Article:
People vs. Domantay (1999) Facts: The body of six year old Jennifer Domantay, bearing several stab wounds, was found sprawled amidst a bamboo grove. The investigation by the police pointed to Bernardino Domantay, cousin of the victims grandfather, as the lone suspect in the crime. Police officers (Montemayor, De la Cruz and De Guzman) picked up Domantay at the public market and took him to the police station. Upon questioning by SPO1 Espinoza, Domantay confessed to the killing of Jennifer. He also said that he had given the bayonet he used in the killing to Casingal spouses, his aunt and uncle. The next day, SPO1 Espinoza and another policeman took Domantay to the Casingal spouses where they recovered the bayonet. The prosecution presented 7 witnesses: 1. Edward Domantay testified that in the morning of the incident, he was drinking with Caballero, Macasaeb and Domantay. There, Domantay rolled up his shirt and said that he will massacre somebody in their place. Edward saw that tucked in the left side of Domantays waistline was a bayonet without a cover handle. Edward has seen that bayonet being carried by Domantay many times. 2. Jiezl Domantay (10 years old) testified that at about 2pm, she saw Domantay and Jennifer walking towards the bamboo grove where the body of Jennifer was later found. Domantay was about 2 meters ahead of Jennifer.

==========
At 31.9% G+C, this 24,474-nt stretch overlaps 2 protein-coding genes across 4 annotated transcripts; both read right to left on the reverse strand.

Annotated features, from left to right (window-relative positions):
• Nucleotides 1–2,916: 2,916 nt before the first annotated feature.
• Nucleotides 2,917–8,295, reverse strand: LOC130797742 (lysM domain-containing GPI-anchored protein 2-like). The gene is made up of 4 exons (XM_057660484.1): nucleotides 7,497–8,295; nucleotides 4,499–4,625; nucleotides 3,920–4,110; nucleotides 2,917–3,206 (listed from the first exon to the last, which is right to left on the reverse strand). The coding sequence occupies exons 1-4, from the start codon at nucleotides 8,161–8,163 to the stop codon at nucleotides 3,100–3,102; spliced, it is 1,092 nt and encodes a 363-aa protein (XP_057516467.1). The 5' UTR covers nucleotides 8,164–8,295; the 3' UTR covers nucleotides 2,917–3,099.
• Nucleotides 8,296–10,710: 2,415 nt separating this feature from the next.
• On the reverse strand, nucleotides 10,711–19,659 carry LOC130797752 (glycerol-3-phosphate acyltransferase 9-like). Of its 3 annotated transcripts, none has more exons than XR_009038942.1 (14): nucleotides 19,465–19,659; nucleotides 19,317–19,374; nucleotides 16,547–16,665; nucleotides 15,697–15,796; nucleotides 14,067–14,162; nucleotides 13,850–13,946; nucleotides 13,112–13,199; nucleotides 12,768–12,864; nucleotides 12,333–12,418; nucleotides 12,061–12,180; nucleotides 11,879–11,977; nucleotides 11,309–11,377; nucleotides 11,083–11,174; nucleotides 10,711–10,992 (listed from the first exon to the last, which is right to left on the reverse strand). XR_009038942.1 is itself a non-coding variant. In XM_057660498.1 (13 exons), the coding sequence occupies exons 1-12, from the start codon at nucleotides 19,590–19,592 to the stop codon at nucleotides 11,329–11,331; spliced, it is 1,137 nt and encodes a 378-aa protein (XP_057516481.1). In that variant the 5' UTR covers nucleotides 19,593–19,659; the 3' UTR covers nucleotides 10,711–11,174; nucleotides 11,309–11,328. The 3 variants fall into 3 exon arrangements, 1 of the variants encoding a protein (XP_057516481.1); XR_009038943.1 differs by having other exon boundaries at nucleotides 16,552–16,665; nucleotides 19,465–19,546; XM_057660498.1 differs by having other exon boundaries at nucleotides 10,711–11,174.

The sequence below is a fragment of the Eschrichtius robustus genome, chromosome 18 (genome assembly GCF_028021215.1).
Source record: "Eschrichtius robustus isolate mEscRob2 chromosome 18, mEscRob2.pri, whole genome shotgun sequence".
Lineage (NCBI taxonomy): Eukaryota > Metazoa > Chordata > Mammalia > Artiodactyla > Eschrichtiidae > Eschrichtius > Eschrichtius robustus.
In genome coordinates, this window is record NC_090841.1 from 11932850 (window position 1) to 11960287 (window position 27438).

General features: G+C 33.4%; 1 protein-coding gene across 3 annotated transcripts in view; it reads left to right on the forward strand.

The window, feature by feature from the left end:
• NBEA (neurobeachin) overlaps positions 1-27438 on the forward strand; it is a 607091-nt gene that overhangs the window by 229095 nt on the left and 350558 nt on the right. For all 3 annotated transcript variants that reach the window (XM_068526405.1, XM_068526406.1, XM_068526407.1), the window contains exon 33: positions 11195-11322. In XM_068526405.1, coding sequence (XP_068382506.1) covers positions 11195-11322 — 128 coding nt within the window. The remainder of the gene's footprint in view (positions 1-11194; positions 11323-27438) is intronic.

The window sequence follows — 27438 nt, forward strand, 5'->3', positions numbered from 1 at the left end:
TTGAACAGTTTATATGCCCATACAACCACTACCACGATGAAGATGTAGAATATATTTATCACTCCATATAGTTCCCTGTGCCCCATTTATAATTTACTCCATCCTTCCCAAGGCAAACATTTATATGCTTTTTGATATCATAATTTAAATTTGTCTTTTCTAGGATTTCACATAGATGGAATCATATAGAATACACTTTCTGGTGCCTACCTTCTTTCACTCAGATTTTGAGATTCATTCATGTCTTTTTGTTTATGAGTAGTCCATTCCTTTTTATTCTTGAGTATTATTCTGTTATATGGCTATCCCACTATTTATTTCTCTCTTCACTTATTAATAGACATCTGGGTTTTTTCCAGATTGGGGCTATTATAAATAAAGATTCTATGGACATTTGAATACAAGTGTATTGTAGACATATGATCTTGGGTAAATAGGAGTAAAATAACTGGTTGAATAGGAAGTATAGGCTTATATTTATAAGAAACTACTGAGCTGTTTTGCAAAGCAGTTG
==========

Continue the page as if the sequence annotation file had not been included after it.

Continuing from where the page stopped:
US vs. Mercado (6 Phil 332) Where the accused voluntarily made a second extrajudicial confession after he has been maltreated in order to extort the first confession, such second confession is admissible only if it can be proved that he was already relieved of the fear generated by the previous maltreatment Entire confession must be admitted in evidence But court may, in appreciating it, reject such portions as are incredible


Camasura vs. Provost Marshal (78 Phil 131) Where the extrajudicial confession was obtained by maltreatment, the judgment based solely thereon is null and void and the accused may obtain his release on a writ of habeas corpus The extrajudicial confession of an accused is binding only upon him and is not admissible against his co-accused Except if: 1) Co-accused impliedly adopted said confession by not questioning its truthfulness 2) Interlocking confessions accused persons voluntarily and independently executed identical confessions without conclusion, which confessions are corroborated by other evidence and not contradicted by the co-accused who was present 6.